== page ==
Fundamentally, to create a temporary file in a shared (sticky) directory, you must repetitively: (1) create a ``random'' filename, (2) open it using O_CREAT | O_EXCL and very narrow permissions, and (3) stop repeating when the open succeeds.
According to the 1997 ``Single Unix Specification'', the preferred method for creating an arbitrary temporary file is tmpfile(3). The tmpfile(3) function creates a temporary file and opens a corresponding stream, returning that stream (or NULL if it didn't). Unfortunately, the specification doesn't make any guarantees that the file will be created securely. In earlier versions of this book, I stated that I was concerned because I could not assure myself that all implementations do this securely. I've since found that older System V systems have an insecure implementation of tmpfile(3) (as well as insecure implementations of tmpnam(3) and tempnam(3)). Library implementations of tmpfile(3) should securely create such files, of course, but users don't always realize that their system libraries have this security flaw, and sometimes they can't do anything about it.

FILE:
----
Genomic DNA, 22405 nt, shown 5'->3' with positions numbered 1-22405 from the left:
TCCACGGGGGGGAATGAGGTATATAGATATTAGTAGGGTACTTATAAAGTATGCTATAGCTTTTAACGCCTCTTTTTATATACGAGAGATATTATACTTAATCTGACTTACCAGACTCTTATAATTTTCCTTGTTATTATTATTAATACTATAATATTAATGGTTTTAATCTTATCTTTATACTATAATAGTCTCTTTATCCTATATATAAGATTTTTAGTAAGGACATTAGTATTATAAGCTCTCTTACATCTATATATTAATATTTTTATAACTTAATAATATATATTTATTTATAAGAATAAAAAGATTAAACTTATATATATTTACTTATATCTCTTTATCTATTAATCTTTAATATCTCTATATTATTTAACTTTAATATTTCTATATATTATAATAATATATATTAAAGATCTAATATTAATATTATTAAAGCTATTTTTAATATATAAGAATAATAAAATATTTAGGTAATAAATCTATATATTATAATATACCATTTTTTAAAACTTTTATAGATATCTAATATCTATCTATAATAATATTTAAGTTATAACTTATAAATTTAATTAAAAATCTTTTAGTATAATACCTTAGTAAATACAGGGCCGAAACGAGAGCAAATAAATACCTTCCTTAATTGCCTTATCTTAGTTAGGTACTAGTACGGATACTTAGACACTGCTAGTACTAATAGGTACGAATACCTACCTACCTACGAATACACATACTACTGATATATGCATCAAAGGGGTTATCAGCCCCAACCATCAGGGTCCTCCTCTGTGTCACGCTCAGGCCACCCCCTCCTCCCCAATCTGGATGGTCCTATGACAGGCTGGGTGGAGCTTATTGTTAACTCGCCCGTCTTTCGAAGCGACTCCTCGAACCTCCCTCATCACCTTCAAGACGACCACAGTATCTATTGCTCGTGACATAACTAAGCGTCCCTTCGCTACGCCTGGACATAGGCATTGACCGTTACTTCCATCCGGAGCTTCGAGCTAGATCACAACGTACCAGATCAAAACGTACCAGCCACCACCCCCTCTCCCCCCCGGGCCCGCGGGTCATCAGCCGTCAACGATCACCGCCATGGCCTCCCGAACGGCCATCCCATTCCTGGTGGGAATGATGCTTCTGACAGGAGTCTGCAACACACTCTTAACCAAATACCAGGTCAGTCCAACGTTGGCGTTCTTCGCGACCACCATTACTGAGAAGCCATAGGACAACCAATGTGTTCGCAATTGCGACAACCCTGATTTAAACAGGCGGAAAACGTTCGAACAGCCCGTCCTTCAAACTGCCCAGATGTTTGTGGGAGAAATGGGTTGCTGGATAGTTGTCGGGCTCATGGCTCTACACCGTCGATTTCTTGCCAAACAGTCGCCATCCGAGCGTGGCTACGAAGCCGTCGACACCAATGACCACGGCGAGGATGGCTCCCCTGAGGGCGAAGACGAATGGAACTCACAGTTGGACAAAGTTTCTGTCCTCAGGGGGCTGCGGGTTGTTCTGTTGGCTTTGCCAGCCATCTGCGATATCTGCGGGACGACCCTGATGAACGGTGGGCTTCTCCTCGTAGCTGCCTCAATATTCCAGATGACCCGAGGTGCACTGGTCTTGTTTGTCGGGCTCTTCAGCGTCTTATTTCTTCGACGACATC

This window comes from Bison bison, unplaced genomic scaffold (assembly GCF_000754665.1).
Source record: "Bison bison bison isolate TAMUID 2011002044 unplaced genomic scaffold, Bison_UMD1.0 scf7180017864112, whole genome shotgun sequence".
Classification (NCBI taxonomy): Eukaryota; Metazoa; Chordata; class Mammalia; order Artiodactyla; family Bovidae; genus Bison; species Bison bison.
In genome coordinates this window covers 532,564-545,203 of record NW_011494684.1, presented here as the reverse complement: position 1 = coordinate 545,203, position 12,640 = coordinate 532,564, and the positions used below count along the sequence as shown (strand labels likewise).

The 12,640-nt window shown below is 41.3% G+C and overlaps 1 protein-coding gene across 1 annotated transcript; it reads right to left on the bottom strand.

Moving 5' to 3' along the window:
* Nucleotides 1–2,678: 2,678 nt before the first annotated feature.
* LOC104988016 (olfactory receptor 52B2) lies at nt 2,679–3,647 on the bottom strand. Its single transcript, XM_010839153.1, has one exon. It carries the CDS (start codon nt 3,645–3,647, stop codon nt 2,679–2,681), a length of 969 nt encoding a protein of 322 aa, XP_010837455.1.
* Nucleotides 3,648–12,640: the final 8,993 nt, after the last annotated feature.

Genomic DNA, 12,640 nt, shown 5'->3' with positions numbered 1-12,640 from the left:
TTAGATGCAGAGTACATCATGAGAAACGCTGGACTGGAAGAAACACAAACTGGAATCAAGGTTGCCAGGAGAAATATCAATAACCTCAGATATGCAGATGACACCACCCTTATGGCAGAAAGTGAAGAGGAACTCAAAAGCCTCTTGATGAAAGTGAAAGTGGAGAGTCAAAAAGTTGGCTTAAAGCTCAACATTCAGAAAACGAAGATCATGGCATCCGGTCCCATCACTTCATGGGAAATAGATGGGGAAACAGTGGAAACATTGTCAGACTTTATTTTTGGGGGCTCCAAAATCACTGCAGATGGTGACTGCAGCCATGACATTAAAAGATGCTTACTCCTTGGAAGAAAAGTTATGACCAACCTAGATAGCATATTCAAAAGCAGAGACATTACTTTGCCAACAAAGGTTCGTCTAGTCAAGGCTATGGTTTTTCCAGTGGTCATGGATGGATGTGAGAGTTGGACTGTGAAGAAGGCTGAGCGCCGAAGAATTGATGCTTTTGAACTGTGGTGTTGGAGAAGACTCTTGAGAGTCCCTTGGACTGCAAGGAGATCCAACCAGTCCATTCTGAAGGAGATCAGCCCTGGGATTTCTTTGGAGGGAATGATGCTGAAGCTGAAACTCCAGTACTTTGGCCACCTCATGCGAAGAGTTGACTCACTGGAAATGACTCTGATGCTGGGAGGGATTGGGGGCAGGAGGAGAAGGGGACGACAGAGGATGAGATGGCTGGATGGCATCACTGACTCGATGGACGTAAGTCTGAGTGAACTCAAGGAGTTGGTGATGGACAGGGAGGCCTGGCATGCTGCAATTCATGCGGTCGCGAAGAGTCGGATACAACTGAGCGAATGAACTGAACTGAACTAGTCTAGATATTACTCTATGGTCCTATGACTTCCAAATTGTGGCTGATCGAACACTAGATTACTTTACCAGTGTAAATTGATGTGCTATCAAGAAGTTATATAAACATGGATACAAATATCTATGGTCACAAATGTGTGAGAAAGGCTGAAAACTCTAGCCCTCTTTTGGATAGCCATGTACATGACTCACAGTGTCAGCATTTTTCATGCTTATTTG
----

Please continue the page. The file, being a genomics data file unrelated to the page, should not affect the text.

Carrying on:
Kris Kennaway recommends using mkstemp(3) for making temporary files in general. His rationale is that you should use well-known library functions to perform this task instead of rolling your own functions, and that this function has well-known semantics. This is certainly a reasonable position. I would add that, if you use mkstemp(3), be sure to use umask(2) to limit the resulting temporary file permissions to only the owner. This is because some implementations of mkstemp(3) (basically older ones) make such files readable and writeable by all, creating a condition in which an attacker can read or write private data in this directory. A minor nuisance is that mkstemp(3) doesn't directly support the environment variables TMP or TMPDIR (as discussed below), so if you want to support them you have to add code to do so. Here's a program in C that demonstrates how to use mkstemp(3) for this purpose, both directly and when adding support for TMP and TMPDIR: